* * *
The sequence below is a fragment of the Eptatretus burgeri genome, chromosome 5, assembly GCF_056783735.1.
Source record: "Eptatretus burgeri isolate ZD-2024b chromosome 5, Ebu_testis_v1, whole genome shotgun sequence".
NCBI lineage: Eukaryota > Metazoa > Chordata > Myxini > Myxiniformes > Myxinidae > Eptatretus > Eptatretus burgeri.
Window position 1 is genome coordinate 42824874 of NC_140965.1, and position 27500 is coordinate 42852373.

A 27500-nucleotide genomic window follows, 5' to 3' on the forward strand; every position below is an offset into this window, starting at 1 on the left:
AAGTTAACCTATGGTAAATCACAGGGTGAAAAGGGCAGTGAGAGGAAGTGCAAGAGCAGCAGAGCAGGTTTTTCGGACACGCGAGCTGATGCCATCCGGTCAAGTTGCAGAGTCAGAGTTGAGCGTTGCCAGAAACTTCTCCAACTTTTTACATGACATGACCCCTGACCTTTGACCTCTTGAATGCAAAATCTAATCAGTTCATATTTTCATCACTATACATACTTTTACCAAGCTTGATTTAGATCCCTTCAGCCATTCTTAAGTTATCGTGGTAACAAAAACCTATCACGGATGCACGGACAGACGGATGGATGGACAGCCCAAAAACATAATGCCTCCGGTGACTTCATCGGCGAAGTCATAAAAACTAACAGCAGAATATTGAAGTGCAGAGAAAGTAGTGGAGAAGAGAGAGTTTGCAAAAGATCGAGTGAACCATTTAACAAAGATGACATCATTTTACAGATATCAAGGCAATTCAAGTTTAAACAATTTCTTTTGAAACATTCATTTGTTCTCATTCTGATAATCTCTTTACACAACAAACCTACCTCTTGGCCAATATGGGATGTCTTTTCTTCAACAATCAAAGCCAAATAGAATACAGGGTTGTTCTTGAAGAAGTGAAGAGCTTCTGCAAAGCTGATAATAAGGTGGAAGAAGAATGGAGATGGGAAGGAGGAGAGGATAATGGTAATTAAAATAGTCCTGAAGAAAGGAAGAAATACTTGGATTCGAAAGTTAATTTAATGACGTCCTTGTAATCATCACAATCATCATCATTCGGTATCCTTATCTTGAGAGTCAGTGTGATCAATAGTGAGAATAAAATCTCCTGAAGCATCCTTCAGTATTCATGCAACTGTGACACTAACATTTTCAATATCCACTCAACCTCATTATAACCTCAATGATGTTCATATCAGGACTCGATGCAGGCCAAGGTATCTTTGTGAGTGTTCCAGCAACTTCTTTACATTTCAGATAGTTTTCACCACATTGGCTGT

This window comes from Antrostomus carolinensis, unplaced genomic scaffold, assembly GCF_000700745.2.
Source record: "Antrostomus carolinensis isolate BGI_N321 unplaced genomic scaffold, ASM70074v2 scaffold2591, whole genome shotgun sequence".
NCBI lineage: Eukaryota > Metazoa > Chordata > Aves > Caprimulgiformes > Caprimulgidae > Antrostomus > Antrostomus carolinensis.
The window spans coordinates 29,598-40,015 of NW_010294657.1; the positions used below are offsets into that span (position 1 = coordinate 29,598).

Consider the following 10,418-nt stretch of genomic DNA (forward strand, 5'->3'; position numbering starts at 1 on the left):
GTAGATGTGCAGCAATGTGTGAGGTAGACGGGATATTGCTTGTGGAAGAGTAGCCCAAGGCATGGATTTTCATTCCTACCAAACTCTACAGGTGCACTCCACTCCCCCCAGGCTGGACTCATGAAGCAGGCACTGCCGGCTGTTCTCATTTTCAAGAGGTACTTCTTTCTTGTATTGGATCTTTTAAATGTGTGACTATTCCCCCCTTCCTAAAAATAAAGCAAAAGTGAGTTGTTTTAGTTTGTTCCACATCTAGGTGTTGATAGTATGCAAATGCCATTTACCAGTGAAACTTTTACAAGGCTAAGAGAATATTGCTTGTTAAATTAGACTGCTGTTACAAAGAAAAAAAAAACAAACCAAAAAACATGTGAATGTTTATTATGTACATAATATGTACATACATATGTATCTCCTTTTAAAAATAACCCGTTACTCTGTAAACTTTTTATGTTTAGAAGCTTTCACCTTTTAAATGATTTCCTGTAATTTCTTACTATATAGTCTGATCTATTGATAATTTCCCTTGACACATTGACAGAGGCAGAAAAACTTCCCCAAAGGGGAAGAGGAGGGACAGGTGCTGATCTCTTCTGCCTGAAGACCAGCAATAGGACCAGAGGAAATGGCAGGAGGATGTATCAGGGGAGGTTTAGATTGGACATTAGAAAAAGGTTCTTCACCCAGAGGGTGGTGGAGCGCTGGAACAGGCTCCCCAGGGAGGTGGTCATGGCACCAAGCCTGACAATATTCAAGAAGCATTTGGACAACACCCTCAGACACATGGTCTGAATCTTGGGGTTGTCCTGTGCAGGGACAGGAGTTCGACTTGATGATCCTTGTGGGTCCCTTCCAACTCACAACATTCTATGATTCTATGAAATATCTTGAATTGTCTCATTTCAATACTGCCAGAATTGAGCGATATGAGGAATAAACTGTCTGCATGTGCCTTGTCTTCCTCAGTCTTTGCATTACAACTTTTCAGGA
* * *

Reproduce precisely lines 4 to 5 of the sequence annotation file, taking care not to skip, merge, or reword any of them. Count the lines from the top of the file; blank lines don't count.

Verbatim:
Window position 1 is genome coordinate 42824874 of NC_140965.1, and position 27500 is coordinate 42852373.

A 27500-nucleotide genomic window follows, 5' to 3' on the forward strand; every position below is an offset into this window, starting at 1 on the left: